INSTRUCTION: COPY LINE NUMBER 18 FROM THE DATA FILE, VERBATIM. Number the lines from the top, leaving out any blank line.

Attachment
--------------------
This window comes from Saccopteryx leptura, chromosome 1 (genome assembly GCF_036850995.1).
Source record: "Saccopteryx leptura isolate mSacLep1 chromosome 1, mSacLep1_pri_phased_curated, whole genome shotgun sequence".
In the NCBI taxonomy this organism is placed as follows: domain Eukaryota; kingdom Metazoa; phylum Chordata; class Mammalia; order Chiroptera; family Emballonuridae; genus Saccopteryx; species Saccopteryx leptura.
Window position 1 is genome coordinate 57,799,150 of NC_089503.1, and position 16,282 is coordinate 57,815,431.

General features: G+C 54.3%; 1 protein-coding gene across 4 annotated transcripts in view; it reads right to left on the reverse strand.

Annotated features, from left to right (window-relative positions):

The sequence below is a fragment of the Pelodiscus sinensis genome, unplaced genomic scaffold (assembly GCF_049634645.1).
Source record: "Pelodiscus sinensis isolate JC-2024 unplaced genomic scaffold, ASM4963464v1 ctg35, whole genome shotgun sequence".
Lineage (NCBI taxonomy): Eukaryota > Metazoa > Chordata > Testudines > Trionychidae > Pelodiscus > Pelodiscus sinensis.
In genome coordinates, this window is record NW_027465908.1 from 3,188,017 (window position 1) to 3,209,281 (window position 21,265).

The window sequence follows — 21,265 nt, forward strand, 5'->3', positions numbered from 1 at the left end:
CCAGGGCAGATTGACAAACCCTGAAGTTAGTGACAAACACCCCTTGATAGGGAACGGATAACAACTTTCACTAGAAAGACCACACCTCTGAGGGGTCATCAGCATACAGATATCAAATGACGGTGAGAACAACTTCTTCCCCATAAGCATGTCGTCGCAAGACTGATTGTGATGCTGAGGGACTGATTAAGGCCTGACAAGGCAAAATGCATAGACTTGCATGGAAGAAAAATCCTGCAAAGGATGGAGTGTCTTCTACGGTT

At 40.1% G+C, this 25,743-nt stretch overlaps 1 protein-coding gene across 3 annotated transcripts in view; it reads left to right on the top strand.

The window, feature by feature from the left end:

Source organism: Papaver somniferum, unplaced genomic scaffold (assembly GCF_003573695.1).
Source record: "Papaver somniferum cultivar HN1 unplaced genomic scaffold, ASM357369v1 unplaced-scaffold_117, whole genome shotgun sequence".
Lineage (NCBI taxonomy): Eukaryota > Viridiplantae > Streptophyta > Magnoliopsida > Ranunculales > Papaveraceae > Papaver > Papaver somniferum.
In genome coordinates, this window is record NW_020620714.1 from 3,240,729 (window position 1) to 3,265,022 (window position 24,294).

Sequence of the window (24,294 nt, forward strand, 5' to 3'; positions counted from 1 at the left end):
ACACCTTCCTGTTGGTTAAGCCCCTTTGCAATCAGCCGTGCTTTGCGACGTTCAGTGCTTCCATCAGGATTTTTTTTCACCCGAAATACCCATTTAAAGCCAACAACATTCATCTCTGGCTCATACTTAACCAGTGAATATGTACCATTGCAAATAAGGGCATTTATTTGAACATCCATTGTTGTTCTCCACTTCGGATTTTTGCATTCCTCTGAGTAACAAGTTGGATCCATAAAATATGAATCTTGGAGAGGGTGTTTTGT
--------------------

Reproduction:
In genome coordinates, this window is record NW_020620714.1 from 3,240,729 (window position 1) to 3,265,022 (window position 24,294).